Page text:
4 India Port Reportprocess; weaving together different and discrete issues and port terminal operations, under impact of privatisationcontentious points of debate in the ongoing process of and corporatisation of ports. The report also has aport reforms in the country. While the report seeks to major focus on the unfolding traffic dynamics atextensively capture various view points and various major and minor ports and the evolution ofrecommendations made by leading multilateral regulatory policy framework for the port sector bothorganisations like the World Bank, Asian Development at the global and national levels. We hope this reportBank, UNCTAD, and UNESCAP, we must however, serves an important objective of generating broaderclarify that this should not be construed as our concurrence awareness and interest in macro-level issues andwith those views and recommendations. concerns impacting future development of port sector in the country. We hope it will also meaningfullyThe level of generalisation possible in the analysis of ports contribute to the national debate on the ongoing portis extremely limited, as each port in the world is different r efor ms, which has key implications for thefrom other. As noted international port expert H.E. development of the national economy by more fullyHaralambides, Center for Maritime Economics and unleashing the potential of ports.Logistics (MEL), Erasmus University Rotterdam, aptlynotes: There is no such single thing that could be 1.1 Indias Maritime Tradeadequately described by the mere word port and no twoports are alike. A port could be from a small sheltered Indias maritime trade comprises of export-import tradepatch of sea that protects fishermen from the roughness in various bulk commodities like crude oil and otherof the sea, allowing them to moor their boats and trade petroleum products, iron ore and coal, besides general-their wares in safety somewhere in the South Pacific, to purpose cargo. Over the last ten years, since the onset ofthe huge industrial complex of the city-port of Rotterdam, economic liberalization, there has been a significant spurtembracing in its expanse hundreds of companies, roads, in handling of value-added goods mainly in form ofrailway lines, distribution centres, refineries and other containerised cargo movement, in several Indian ports.industrial and manufacturing activity. This has given rise to many new dimensions in the development of the port sector in the countr y. Table 1.1 Containerisation of cargo has brought about a significant redefinition of port services and demands for highly Key Economic Indicators (2002) sophisticated handling equipment and logistics service efficiencies. The shift away from commodity nature of India Indias export trade is particularly, noticeable in the marked shift towards increasing value added exports and drive forTotal Population (million) 1,030 global competitiveness. The shift in the pattern of tradingUrban Population (%age of total) 28% is however, yet to find adequate support in terms of aGDP (USD billion) 480 maritime infrastructure. Interestingly, in the past ten years while overall cargoGNP per capita (PPP, USD) 2,464 growth (reckoned at about 9-10 per cent) has beenReal growth in GDP per capita, quite impressive, new demands have been generated2000 to 2001 2.5% on the port sector for adding on more cargo handlingExport of goods (as %age of GDP) 9.1% capacity and creation of new-dedicated berths and cargo terminals. Consequently, the port sector is agogImport of goods (as %age of GDP) 10.4% with considerable business optimism with respect toUnemployment rate generation of increasing cargo traffic volumes and of(as %age of working population) 9.16% trade in general in the coming years. Considerable future business potential is also seen with respect toInflation (Consumer prices) 4.5% generating enhanced ear nings from port sectorSource : EIU; Statistical Outline of India; World Economic Forum operations through improving efficiencies and other value-added activities contributing also thereby toNevertheless, we have sought to encapsulate some key making countrys external trade competitive in thetrends in the port sector, in terms of the changing global market.profile of the port infrastructure development and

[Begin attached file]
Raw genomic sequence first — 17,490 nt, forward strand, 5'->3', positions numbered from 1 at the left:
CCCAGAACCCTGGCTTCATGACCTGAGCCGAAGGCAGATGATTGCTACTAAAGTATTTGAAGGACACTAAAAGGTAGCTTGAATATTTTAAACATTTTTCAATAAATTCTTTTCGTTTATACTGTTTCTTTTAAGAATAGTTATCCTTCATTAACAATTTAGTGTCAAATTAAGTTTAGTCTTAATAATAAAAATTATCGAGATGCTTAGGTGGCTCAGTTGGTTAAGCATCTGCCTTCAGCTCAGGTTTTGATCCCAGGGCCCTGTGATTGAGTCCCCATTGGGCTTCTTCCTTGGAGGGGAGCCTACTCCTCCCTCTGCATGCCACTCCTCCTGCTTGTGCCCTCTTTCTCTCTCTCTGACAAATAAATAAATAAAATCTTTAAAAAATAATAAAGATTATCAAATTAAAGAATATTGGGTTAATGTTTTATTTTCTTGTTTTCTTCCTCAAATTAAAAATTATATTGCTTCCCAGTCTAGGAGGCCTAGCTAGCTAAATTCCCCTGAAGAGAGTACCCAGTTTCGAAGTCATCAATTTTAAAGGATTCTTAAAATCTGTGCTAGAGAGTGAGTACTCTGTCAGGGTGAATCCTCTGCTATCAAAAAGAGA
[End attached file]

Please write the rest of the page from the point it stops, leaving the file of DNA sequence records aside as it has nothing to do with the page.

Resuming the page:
Introduction 5Though Indias overseas trade in value terms is still less Table 1.2than one per cent of the total world trade, the physicalcargo volumes handled at the seaports have however been Key Infrastructure Indicators (2001)quite sizeable. The Indian major ports have togetherhandled 287.6 million tonnes of cargo in fiscal 2001-02 Units 1951 2000and taken together with 98 million tonnes of the cargo Cargo Handled at Majortraffic handled in the same year by the minor, intermediate & non-major Ports million tonnes 22.5 334.3ports, the aggregate cargo traffic volume handled in theIndian port sector actually stands at about 386 million Electrified Railwaytonnes in 2001-02. Traction 000 kms 0.4 15.0 Passenger Fare paise / km 1.1 22.01.2 Development of Port Sector in India Passenger Traffic million 1,284.0 45,85.0Indias has around 6,000 km of natural peninsular coastlinestrategically located on the crucial East-West trade route, Registered vehicles 000 nos 306.0 48,001.0which links Europe and Far East. The coastline has 12 Revenue Earningmajor ports and about 180 other minor and intermediate Freight million tonnes 73.0 456.0ports. Most of the major ports have been established in Railway Route Kms) 000 kms 53.6 62.8the last few decades of post independent economicplanning, while two of the older major ports like Kolkata Shipping Tonnage 000 grt 3.9 7.6and Mumbai were established more than hundred years Surfaced Roads 000 km 157.0 1,394.0*back during the British colonial rule. The developmentof the port sector in India till recently has been exclusively Telecommunications million lines 0.1 27.4responsibility of the Central government and had grown Road Length 000 kms 400.0 2,466.0*into a natural public monopoly of sorts. In fact, it still Source : Statistical Outline of Indiacontinues to be so despite recent trend towards * Data available up to 1996-97 onlyprivatisation of port infrastructure development.The seaports of India have played a historical role in the important changes over the last five decades since Indiasdevelopment of maritime trade and economy in India. independence, in line with the broader macro-level changesIndeed, maritime trade in India has been and continues to in the economy. The last ten years of economic reformsbe almost synonymous with Indias overseas trade, and globalisation, in particular, have accelerated the processaccounting for over 95 per cent of Indias total cargo of change towards a more diversified commodityvolumes. The structure, composition and direction of composition of trade. There is also a perceptible shift inIndias overseas trade has however, been undergoing the growth of the economy, in terms of changing Table 1.3 Indias Foreign Trade Growth 1970-71 to 2000-01 1950-51 1960-61 1970-71 1980-81 1990-91 2000-01 Exports Rs. crore 606 642 1,535 6,711 32,553 203,571 USD billion 1.3 1.4 2.0 8.5 18.1 44.6 Imports Rs. crore 608 1,122 1,634 12,549 43,198 230,873 USD billion 1.3 2.4 2.2 15.9 24.1 50.5 Total Rs. crore 1,214 1,764 3,169 19,260 75,751 434,444 USD billion 2.5 3.7 4.2 24.4 42.2 95.1 Source : Economic Survey of India, Ministry of Finance